Perceived crime spike in Clinton Hill leaves business owners shaken
Fulton Street merchants in Clinton Hill are reeling from a spate of burglaries and robberies in the past few weeks, and they say cops need to do more to protect them from what they perceive is a spike in crime.
Fed-up business owners raised concerns about break-ins and rowdy teens at the 88th Precinct’s Neighborhood Coordination Officers Build-the-Block meeting on June 5. The quarterly meetings are held throughout the year to give the community a chance to voice any police matters with which they are concerned.
Burglaries in the 88th Precinct — which covers all of Fort Greene and the Navy Yards, as well as the Clinton Hill stretch of Fulton — are up 29 percent this year, with 48 occurring between Jan. 1 and June 2, according to data from the NYPD. Nine of those were on Fulton Street. Robberies in the precinct are up even more significantly — 48 percent for the year — with 46 incidents so far in 2019. Six such incidents happened on Fulton Street.
Overall, major crimes are up more than 14 percent in the precinct, according to the data.
Restaurant owner Samantha Safer says cops need to ramp up patrols. Safer runs Otway, a chic American bistro that was burglarized multiple times, despite her security measures.
“This is the fourth time in three years, and there was an attempt on Monday so that would’ve been the fifth,” said Safer. “We do everything that they tell us to do and it doesn’t make a difference. They find another way in.”
Business owners also say they’re under siege from swarms of disorderly teens causing havoc on the shopping strip.
“Five or six kids come in and order food,” Subi Widdi, 40, who manages the local Key Food grocery store, told the Brooklyn Eagle. He held his hand below his shoulder to emphasize how young they were. “Two went towards the sodas and took two or three Snapples while the others got on line and made like they were going to pay. And then just walked out.”
Widdi and his family are originally from Palestine and have lived in Brooklyn for generations. His store gained local fame as the former workplace of a very young Christopher “Biggie Smalls” Wallace — once a grocery bagger.
One teen ran, Widdi said, but the others fell a step behind. He went to speak with them. “I said, ‘Listen, if you’re hungry I’ll give it. I won’t go broke over a sandwich, but don’t try to disrespect me.”
Some store owners are reluctant to make official reports because of the teens’ ages, while others have repeatedly pleaded with the police to step up their current measures.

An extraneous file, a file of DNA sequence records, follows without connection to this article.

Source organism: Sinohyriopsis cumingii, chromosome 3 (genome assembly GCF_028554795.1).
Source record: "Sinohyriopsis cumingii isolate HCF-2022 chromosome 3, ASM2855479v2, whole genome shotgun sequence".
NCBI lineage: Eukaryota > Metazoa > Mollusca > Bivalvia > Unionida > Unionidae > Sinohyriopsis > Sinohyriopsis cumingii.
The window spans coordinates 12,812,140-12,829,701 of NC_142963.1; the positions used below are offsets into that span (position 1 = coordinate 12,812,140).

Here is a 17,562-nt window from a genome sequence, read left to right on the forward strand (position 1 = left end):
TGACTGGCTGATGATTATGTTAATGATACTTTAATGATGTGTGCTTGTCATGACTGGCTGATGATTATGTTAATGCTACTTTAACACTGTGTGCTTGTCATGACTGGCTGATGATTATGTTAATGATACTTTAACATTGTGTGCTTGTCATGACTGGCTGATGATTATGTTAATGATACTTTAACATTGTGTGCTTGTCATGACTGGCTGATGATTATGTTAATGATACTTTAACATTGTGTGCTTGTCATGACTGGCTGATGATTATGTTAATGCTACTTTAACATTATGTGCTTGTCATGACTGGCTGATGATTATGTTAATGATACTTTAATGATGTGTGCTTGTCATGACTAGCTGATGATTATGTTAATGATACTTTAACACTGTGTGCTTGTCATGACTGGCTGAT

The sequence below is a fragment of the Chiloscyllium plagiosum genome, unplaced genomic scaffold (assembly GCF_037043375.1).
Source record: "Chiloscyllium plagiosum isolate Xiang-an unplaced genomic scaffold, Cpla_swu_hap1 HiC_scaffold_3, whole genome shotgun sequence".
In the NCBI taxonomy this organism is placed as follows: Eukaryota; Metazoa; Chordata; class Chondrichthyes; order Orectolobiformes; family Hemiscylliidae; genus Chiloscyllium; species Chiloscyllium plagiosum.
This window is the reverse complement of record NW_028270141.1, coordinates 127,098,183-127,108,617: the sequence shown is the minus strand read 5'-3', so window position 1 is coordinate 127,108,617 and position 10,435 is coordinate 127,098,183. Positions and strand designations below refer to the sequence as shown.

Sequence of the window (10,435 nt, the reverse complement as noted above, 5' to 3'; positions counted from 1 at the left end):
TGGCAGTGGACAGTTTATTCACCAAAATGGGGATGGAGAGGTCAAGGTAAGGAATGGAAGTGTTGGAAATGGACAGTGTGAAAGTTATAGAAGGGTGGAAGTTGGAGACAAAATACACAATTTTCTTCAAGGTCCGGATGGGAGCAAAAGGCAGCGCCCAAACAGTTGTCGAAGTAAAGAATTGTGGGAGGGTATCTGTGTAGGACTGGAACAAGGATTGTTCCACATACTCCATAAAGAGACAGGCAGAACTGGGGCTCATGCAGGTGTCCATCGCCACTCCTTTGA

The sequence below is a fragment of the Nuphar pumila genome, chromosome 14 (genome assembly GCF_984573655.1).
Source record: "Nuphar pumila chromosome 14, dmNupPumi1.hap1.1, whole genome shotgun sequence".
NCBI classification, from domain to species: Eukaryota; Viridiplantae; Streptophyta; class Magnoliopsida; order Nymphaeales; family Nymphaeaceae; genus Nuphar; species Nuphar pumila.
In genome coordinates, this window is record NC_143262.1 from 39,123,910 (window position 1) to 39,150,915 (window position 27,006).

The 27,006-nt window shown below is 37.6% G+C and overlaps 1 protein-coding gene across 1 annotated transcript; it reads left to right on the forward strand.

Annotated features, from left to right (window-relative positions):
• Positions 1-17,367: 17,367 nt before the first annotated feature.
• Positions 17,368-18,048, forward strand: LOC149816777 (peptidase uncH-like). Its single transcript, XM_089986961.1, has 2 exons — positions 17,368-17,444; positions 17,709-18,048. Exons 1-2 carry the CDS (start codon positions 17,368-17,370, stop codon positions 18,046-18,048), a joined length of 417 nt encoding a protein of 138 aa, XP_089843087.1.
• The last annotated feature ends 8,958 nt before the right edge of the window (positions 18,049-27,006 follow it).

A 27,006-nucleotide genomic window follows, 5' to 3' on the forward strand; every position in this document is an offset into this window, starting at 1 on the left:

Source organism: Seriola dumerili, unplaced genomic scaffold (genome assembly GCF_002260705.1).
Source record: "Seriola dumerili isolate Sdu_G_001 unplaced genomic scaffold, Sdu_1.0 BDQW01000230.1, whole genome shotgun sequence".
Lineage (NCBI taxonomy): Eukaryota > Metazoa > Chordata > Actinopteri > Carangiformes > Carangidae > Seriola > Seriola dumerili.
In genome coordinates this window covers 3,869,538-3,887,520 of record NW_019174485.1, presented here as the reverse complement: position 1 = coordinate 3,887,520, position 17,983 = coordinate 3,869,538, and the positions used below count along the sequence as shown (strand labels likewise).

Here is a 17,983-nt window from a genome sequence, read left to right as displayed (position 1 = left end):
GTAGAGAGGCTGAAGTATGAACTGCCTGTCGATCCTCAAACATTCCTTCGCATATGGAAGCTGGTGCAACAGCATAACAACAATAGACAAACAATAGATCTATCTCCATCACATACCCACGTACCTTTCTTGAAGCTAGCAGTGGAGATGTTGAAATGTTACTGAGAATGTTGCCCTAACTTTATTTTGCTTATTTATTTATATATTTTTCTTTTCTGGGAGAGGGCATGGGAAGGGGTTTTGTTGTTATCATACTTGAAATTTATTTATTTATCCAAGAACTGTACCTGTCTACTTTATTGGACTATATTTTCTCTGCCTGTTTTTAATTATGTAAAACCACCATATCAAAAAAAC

Widdi admitted he didn’t want to report the “bubble gum posse” that disrupted his store or to turn the video evidence over to police — even if cops describe them as an “unaffiliated gang” that could return.
At a new restaurant that opened up near the intersection of Clinton Avenue and Fulton Street three weeks ago, three teens taunted staff that asked them to leave. They then threw a traffic cone at a customer through an open window. The owner, who asked that his store not be identified, said that no one was hurt and it didn’t seem serious enough to report the adolescents.
Officers Teanesha Jackson and Kraig Klouda and Sgt. Christopher Miron of the 88th Precinct said during the meeting that in their specific sector — Classon Avenue to Clinton Avenue and Atlantic Avenue to Lafayette Avenue — there is no real increase in violent crime, but overall there are recurring and long-standing issues that need to be dealt with across the precinct.
There have been no murders in the last year and a half, but four shooting incidents over a four-month period are causing concern.
Another shooting took place nearby early Saturday morning, just outside the 88th Precinct. A 79-year-old woman was shot three times answering the door of her home on Putnam Avenue and Claver Place, which is adjacent to a corner where police have been having trouble, about a block off Fulton Street.
That location, Putnam and Classon avenues, sees recurring issues with prostitution and drugs — as well as complaints about excessive loitering on stoops, corners and under scaffolding.
The officers and the residents attributed much of the problem to the scaffolding and a large dumpster out in front of the building.
According to the officers, the combination of these two things creates cover to hide many of these activities from patrolling police.
Jackson and Klouda said they have put in requests for an official NYPD camera at Putnam and Classon avenues, but couldn’t say when it would be installed.
“As for the scaffolding,” said Miron, “we will follow up with the workers to get a better idea of how long it may be there. Until then, we will do our best to be vigilant of the issues there, as well as confer with the units assigned to patrol.”
The spike in violence has long-time merchant Widdi, of the Key Food, wondering about the direction of the neighborhood.
“Back in the day, I’d leave here with quarters to go play video games at the numbers spot around Classon Avenue,” Widdi said. “Everyone knew each other. It’s not the same now, with everyone in and out of the community. It’s got a new face but some of that, it’s still here.”
Ariama Long is a freelance multi-media journalist born and raised in Brooklyn.
Update (June 13 at 11:38 a.m.): The headline was updated to describe the crime spike as “perceived,” as it’s based on merchant’s complaints, including anecdotes for which they say they are not reporting incidents and so would not be reflected in NYPD data. We’ve also added information about the precinct’s overall crime statistics.
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